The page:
21. Derek says:

    Hi Al, As above people have said, The rail vehicle at 2mins 19 in is a snow plough and here’s the official description

    Pictures of CN 55697
    Owner: Canadian National Railways
    Type: Snow Plow
    AAR Class: MWK: Snow-removing Car. A car equipped with any special device for removing snow from between or alongside of rails.
    AAR Type: M310
    Detail Info: Misc Cars

    Page Controls View: Grid List Pics Per Page: 10 20 30 40 50 100
    Title: CN 55697
    Photo Date: 3/12/2006 Upload Date: 3/16/2006 8:09:52 PM
    Location: Winnipeg, MB
    Author: ?
    Categories: RollingStock
    Views: 572 Comments: 0


    Page 1 of 1

  22. paul Otway says:

    one loco is a Fairlie’s patent. Some of the trains are converted trucks and cars. Plus early locos. some were experiments.

  23. Jim in NC says:

    Truly weird and wonderful! Great video. Had never seen most of these examples before. Very worthwhile, and a lot o fun to watch. Thanks for posting!

  24. ALI says:

    So glad you decided to post this video – wonderful! So curious about them – time to do some research 🙂

  25. THOMAS says:


  26. Michael Ankerson says:


  27. Neal says:

    Enjoyed very much, thanks Al.

  28. paul starr says:

    What a brilliant video ,crazy but awesome,love it

  29. Nice to see some of those Old beauty`s

  30. Tom Strangeway says:

    I enjoyed that very much. Keep the wierd and wonderful coming. Inspiration for things to make.

  31. Glenn Roach says:

    WOW is all I can say about most of them. The American Steam was very nice to see. But the concepts, What an imagination and thinking out of the box.

  32. Bullfrog Eh says:

    Thoroughly enjoyed this video – both times. Thanks Al – for the re-run through history. ‘Weird and WONDER-ful”. Maybe a collection of ‘speeders’ would be appreciated too ?

  33. Dave Fairfull says:

    Great decision to post the video, the music had me tapping my foot. Most of my models are replicas of the real thing. Bet many of the locomotives would sell if manufactured as models. Thanks for the post.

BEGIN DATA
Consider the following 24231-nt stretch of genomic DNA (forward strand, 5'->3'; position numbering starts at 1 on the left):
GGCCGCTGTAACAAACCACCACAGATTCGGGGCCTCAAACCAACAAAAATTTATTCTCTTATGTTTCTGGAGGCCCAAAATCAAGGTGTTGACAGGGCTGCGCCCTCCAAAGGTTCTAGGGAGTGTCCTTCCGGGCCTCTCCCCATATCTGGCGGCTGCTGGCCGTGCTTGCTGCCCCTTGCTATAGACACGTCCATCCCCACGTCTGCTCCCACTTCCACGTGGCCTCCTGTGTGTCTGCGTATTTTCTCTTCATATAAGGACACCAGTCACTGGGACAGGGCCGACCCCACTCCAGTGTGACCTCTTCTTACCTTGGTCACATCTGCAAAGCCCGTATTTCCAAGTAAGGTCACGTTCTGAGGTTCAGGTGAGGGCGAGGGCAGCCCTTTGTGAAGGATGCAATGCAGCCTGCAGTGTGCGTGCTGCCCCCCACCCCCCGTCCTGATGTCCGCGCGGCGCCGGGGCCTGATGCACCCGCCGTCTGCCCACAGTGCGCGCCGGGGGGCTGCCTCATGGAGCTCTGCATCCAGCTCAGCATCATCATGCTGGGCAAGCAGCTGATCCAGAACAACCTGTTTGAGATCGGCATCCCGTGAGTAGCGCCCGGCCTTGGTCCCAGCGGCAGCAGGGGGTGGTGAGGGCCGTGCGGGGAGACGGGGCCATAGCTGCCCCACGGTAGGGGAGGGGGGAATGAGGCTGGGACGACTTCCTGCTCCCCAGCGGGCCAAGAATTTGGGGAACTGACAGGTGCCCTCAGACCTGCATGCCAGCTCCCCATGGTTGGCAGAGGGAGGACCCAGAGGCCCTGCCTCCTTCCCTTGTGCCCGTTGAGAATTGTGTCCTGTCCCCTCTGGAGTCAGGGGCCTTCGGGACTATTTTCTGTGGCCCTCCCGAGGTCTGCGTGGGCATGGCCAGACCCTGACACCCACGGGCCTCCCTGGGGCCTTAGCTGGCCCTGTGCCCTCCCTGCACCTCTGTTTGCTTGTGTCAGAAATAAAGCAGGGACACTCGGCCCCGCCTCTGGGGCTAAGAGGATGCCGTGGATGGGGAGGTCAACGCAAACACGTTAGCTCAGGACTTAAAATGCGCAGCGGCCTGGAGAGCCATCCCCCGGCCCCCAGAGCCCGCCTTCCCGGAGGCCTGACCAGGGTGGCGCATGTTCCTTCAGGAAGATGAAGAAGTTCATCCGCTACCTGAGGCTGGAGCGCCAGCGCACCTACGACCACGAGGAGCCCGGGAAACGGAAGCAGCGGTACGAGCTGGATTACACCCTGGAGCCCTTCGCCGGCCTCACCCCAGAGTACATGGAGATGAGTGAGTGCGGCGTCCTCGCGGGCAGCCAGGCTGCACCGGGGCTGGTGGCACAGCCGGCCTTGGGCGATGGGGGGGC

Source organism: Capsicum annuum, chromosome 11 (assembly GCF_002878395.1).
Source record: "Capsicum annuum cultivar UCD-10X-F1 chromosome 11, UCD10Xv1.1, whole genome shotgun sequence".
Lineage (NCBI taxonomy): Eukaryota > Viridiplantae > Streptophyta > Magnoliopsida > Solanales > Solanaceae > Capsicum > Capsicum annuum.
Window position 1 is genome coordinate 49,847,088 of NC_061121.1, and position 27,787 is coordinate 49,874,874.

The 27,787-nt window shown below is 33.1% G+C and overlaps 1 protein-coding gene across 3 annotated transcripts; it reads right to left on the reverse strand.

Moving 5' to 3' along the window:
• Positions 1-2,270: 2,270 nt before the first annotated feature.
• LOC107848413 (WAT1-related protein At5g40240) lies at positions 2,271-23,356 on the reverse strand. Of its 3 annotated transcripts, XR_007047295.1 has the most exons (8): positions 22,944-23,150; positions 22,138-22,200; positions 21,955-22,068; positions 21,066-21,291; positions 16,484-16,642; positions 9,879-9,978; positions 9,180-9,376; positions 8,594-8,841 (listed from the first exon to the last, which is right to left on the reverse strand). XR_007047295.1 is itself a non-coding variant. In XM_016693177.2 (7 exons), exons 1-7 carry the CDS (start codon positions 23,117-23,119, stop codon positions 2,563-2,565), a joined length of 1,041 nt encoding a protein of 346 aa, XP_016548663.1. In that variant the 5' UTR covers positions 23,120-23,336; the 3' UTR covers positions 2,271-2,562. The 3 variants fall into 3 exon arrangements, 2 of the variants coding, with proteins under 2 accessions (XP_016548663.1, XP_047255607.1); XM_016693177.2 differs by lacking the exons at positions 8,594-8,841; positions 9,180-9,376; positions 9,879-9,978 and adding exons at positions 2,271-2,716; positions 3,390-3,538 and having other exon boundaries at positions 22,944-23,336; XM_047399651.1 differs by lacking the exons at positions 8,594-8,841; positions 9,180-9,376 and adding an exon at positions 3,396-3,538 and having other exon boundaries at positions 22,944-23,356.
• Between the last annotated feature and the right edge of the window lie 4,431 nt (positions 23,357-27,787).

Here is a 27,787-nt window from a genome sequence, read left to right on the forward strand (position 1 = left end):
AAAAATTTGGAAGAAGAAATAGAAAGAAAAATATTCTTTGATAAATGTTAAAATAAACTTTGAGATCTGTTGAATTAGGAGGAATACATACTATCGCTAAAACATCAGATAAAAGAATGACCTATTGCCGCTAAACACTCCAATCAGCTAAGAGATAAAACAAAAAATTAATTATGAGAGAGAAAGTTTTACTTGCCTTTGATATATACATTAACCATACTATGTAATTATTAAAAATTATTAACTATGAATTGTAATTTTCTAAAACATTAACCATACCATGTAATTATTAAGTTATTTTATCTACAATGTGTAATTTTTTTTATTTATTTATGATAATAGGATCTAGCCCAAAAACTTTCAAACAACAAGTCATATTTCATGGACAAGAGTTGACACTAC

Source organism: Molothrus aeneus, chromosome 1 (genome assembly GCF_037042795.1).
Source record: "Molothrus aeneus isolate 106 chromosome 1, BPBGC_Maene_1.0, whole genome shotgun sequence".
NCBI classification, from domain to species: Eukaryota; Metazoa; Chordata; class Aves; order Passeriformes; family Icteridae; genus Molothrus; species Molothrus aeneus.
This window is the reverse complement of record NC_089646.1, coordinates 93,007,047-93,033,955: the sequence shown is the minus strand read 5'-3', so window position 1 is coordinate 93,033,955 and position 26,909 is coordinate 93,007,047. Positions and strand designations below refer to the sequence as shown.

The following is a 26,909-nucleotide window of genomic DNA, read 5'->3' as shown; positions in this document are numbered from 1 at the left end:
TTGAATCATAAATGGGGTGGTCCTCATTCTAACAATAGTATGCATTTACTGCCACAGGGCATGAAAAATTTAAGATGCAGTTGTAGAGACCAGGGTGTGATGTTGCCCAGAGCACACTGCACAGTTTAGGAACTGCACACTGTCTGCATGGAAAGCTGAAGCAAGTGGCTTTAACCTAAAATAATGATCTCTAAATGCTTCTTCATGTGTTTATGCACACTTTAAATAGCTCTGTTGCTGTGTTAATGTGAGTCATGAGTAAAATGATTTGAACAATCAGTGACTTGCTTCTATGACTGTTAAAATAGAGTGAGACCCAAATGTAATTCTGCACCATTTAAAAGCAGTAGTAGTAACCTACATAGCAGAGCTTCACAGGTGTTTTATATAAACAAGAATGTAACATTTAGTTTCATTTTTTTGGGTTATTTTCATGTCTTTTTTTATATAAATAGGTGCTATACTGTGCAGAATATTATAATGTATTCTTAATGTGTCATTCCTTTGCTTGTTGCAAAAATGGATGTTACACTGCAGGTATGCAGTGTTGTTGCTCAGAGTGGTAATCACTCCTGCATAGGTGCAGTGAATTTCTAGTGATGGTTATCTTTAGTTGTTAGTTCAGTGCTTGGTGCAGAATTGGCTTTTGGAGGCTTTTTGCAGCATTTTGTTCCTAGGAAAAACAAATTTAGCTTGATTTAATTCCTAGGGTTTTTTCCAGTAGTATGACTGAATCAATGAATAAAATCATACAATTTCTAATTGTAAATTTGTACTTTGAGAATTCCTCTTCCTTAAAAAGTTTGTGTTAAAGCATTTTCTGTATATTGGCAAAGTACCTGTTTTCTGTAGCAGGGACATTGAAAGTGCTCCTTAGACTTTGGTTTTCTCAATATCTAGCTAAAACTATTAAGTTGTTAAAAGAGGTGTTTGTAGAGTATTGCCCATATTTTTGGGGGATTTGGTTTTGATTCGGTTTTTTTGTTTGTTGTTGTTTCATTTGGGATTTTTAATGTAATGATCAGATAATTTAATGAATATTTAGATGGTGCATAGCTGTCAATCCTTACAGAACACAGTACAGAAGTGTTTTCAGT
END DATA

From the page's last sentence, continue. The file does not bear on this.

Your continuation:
34. Surely the “loco” at 2 min 19 sec is a double-ended snow plow

  35. Dick Ingraham says:

    It is not an engine. It is a double ended snow plow.

  36. Timothy says:

    I love the video it was totally cool even the music

  37. James Moe says:

    Hi, Al, Great video, a few side notes there are 2 or 3 of the Yellowstone locomotives preserved and on display in northeastern Minnesota, U. S. The one inside the railroad museum at Duluth is elevated just a hair above the track and has electric motors to turn the wheels for the display. The Union Pacific Big Boys of which 25 were built, 8 were preserved and now Union Pacific bought back the 4014 from Pomona, California and is going to restore it to operating condition. It will be amazing to see this giant locomotive run again, I work for Union Pacific as an engineer so I will keep everyone posted as to the progress of the Big Boy restoration, Jim

  38. THOMAS says:


  39. Chris says:

    That was fascinating. I had no idea that there were so many enormous ( and definitely unwieldy) engine built! I’ll bet most of them were one-onlys’!

  40. Max Dosser says:

    The McKeen railcar . Two petrol rail-motors were purchased by the Victorian Railways in Australia from the McKeen Company of Omaha U.S.A in 1911 and went into service on 13 May 1912. Each car carried 72 passengers. After about 3 years they were withdrawn from traffic. In 1919 the engines were removed and the cars converted to ordinary passenger train use. They were scrapped in the 1920’s

  41. Paul B 60 says:

    Double ended snow plough. Hitched to engine saves a lot of marshalling.

    The Swiss snow clearing/blowing engine seems not to have much protection for the driver/fireman! Especially considering the conditions it is designed to tackle.

    Thanks for the amazing compilation. It took me twice as long to get through because I had to stop an look at almost every example.


  42. Paul B 60 says:

    Has anyone photo or film of Crosti boilered class 9 locos experimented in UK towards end of steam? Would love to see with regard to adapting/modelling my own version.

  43. Ian says:

    A steam engine at 8,000 hp ? that is some awesome power!

  44. John Reynolds says: